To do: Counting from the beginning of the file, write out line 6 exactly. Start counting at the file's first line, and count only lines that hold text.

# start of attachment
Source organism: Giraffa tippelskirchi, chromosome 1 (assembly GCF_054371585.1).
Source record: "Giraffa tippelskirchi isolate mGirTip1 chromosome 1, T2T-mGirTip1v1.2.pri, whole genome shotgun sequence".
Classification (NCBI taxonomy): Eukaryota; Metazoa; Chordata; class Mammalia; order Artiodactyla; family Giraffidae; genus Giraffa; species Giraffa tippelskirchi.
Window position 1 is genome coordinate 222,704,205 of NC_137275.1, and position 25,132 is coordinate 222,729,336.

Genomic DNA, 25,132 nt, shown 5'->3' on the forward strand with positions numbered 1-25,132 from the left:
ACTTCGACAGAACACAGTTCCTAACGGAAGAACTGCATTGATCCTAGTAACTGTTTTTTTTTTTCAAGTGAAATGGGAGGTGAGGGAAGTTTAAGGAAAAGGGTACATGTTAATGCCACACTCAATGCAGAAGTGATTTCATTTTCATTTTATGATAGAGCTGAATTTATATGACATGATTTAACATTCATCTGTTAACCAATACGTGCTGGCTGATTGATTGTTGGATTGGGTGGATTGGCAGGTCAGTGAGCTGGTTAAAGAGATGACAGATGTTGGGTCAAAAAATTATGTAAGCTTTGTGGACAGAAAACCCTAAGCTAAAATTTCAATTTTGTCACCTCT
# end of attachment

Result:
ACTTCGACAGAACACAGTTCCTAACGGAAGAACTGCATTGATCCTAGTAACTGTTTTTTTTTTTCAAGTGAAATGGGAGGTGAGGGAAGTTTAAGGAAAAGGGTACATGTTAATGCCACACTCAATGCAGAAGTGATTTCATTTTCATTTTATGATAGAGCTGAATTTATATGACATGATTTAACATTCATCTGTTAACCAATACGTGCTGGCTGATTGATTGTTGGATTGGGTGGATTGGCAGGTCAGTGAGCTGGTTAAAGAGATGACAGATGTTGGGTCAAAAAATTATGTAAGCTTTGTGGACAGAAAACCCTAAGCTAAAATTTCAATTTTGTCACCTCT